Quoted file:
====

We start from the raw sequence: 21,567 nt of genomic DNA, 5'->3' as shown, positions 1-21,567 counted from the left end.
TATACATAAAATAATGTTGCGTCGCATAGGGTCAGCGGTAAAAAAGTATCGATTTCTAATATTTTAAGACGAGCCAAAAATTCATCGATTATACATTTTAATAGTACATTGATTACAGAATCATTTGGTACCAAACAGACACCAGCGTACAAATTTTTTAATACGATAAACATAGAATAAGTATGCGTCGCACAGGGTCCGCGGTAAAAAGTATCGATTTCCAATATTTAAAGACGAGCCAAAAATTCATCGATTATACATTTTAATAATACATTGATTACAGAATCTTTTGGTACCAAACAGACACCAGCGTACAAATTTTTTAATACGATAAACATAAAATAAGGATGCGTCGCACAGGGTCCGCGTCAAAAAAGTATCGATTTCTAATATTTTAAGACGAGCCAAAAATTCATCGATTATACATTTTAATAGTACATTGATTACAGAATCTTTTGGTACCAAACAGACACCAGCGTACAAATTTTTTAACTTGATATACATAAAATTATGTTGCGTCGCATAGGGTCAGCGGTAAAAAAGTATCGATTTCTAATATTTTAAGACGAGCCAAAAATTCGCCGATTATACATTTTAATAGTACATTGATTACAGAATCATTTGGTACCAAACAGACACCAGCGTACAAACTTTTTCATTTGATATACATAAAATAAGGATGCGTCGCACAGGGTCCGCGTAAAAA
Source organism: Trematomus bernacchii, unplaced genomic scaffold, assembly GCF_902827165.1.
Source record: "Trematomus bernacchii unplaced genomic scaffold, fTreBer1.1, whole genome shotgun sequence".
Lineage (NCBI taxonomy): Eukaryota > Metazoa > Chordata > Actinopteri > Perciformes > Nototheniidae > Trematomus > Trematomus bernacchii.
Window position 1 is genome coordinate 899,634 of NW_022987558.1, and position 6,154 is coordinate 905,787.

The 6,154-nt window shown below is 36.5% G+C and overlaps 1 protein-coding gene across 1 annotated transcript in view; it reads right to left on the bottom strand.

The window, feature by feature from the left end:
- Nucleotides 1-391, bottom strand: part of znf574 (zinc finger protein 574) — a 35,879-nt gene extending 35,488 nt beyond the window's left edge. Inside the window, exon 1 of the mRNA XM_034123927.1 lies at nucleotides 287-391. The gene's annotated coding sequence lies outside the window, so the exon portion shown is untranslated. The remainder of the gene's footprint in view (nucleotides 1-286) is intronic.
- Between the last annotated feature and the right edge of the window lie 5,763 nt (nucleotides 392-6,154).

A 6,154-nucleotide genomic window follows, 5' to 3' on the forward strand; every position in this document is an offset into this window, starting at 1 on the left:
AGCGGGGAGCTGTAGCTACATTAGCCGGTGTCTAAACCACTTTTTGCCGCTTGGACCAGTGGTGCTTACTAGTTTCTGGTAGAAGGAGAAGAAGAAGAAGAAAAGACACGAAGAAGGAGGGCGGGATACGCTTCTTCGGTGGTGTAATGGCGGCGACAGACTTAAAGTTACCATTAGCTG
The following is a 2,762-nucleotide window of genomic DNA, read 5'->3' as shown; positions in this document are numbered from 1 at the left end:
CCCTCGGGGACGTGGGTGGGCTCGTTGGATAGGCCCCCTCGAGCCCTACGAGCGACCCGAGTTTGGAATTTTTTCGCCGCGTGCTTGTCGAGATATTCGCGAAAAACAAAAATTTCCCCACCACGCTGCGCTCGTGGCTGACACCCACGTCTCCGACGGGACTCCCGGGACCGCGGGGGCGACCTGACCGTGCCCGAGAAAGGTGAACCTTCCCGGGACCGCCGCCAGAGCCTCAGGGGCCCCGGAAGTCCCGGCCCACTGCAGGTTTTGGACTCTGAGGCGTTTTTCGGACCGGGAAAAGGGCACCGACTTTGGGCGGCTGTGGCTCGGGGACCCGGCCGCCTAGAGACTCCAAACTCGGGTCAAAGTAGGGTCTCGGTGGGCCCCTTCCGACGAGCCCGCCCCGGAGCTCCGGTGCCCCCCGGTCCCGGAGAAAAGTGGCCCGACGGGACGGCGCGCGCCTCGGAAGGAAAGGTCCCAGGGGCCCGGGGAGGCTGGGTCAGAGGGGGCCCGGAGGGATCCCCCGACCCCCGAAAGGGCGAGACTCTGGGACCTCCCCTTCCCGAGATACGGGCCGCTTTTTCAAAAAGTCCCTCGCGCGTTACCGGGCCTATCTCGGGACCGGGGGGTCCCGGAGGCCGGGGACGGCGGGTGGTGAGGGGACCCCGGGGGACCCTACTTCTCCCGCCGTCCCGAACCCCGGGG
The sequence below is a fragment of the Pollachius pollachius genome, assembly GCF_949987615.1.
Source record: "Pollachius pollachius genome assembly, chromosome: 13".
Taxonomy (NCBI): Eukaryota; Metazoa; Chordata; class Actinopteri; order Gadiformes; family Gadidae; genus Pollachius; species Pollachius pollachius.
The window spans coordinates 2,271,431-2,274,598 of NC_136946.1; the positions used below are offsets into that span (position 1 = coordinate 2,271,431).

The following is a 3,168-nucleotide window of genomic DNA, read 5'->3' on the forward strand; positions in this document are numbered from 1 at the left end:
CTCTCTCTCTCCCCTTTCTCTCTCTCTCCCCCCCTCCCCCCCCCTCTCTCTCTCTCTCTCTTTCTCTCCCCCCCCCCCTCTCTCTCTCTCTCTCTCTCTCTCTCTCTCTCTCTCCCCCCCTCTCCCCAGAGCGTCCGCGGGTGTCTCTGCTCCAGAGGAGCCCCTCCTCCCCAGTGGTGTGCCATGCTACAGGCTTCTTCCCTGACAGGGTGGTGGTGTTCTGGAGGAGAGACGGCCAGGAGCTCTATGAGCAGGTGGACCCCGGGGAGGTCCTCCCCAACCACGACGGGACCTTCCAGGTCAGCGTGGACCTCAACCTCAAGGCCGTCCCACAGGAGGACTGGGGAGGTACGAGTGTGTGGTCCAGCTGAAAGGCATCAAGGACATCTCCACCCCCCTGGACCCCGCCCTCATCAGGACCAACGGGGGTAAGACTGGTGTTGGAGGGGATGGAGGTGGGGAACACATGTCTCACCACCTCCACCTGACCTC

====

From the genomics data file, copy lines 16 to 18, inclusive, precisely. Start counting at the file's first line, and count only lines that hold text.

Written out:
Source record: "Pollachius pollachius genome assembly, chromosome: 13".
Taxonomy (NCBI): Eukaryota; Metazoa; Chordata; class Actinopteri; order Gadiformes; family Gadidae; genus Pollachius; species Pollachius pollachius.
The window spans coordinates 2,271,431-2,274,598 of NC_136946.1; the positions used below are offsets into that span (position 1 = coordinate 2,271,431).